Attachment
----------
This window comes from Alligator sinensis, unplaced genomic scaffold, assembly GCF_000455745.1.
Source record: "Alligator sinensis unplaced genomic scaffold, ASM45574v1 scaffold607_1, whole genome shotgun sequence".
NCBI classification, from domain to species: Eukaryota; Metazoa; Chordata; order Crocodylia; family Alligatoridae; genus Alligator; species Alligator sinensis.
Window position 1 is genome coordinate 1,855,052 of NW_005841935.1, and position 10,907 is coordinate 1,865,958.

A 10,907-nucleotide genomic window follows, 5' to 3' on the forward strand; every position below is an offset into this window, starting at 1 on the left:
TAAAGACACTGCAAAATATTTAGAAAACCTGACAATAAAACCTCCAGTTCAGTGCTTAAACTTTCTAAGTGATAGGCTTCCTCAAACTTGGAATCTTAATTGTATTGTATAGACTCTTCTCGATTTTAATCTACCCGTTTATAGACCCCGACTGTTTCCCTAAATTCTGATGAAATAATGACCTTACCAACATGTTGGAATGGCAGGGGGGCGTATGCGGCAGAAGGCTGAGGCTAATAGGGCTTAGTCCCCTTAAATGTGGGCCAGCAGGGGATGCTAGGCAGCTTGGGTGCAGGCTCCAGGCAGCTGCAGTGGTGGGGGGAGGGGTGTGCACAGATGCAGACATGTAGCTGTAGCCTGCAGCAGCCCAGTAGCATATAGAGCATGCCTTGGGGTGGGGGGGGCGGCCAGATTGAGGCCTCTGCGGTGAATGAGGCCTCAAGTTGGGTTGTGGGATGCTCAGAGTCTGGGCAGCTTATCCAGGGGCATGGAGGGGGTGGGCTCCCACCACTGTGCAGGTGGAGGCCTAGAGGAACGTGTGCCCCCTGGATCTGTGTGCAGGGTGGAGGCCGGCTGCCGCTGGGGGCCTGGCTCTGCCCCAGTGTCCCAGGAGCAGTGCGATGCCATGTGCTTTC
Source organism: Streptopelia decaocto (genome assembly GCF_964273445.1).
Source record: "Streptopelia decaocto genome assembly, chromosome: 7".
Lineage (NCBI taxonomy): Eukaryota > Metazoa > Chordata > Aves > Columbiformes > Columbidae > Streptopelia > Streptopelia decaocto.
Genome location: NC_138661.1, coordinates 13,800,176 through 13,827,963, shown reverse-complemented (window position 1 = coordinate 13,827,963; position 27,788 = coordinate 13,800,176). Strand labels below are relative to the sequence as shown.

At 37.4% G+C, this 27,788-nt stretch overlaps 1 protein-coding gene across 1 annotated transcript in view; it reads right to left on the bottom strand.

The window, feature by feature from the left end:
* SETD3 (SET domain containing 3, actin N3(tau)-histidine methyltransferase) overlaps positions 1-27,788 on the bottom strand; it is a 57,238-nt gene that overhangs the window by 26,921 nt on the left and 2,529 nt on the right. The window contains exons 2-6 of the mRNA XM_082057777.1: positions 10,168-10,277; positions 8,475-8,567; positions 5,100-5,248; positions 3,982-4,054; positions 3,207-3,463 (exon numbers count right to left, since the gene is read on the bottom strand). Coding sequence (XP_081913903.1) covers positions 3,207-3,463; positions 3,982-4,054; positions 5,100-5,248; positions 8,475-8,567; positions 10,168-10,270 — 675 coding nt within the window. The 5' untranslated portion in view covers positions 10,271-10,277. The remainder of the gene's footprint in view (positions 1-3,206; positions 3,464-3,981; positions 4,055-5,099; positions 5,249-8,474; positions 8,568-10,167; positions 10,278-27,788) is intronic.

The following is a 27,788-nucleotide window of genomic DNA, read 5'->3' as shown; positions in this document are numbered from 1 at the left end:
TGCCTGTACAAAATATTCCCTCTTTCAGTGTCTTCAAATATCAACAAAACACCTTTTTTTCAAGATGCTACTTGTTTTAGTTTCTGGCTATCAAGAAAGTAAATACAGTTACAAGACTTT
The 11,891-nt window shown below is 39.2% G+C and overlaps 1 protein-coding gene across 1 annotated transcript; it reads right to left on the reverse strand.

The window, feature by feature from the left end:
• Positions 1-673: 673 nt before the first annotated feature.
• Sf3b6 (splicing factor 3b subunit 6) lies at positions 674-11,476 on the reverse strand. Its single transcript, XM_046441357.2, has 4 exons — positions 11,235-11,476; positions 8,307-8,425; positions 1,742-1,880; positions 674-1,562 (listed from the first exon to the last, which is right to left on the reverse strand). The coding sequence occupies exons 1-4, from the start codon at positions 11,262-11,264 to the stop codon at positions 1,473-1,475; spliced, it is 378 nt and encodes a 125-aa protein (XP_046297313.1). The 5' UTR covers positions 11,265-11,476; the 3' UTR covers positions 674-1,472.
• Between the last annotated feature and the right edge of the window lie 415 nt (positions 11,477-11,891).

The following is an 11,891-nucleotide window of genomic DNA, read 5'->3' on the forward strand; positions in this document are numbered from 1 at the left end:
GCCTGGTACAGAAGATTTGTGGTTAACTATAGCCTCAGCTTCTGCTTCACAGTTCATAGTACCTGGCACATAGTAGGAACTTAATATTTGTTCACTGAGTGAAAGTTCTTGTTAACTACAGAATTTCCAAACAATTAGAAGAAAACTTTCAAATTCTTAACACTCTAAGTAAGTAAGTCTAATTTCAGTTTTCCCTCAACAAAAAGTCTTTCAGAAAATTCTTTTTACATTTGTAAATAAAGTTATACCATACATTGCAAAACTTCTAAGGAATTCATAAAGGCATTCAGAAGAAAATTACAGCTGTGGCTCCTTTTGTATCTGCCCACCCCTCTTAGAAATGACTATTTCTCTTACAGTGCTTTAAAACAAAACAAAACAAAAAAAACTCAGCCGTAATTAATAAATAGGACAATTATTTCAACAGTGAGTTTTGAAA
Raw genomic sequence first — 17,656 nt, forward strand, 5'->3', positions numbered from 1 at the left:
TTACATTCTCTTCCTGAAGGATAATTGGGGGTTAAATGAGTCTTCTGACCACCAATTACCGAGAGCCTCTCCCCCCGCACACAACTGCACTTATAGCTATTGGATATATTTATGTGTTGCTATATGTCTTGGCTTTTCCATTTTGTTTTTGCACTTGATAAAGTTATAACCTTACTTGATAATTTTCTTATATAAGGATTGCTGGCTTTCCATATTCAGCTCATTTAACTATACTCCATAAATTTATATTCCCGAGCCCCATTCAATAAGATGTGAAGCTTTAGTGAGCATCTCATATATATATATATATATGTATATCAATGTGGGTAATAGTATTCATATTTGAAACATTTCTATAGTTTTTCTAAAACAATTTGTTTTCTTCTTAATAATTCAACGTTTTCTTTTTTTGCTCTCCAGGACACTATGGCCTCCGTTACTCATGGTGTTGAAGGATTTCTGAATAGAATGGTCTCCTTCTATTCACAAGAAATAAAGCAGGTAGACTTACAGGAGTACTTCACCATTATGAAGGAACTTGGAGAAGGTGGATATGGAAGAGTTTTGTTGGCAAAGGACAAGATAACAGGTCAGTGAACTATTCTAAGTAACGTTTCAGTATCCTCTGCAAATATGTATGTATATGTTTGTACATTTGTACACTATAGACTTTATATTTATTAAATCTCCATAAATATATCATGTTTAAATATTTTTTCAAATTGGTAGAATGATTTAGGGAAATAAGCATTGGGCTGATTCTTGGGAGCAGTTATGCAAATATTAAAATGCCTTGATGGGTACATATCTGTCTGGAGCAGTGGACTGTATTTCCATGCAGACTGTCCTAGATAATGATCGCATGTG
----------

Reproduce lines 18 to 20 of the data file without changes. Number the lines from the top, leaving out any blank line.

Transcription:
• Positions 1-673: 673 nt before the first annotated feature.
• Sf3b6 (splicing factor 3b subunit 6) lies at positions 674-11,476 on the reverse strand. Its single transcript, XM_046441357.2, has 4 exons — positions 11,235-11,476; positions 8,307-8,425; positions 1,742-1,880; positions 674-1,562 (listed from the first exon to the last, which is right to left on the reverse strand). The coding sequence occupies exons 1-4, from the start codon at positions 11,262-11,264 to the stop codon at positions 1,473-1,475; spliced, it is 378 nt and encodes a 125-aa protein (XP_046297313.1). The 5' UTR covers positions 11,265-11,476; the 3' UTR covers positions 674-1,472.
• Between the last annotated feature and the right edge of the window lie 415 nt (positions 11,477-11,891).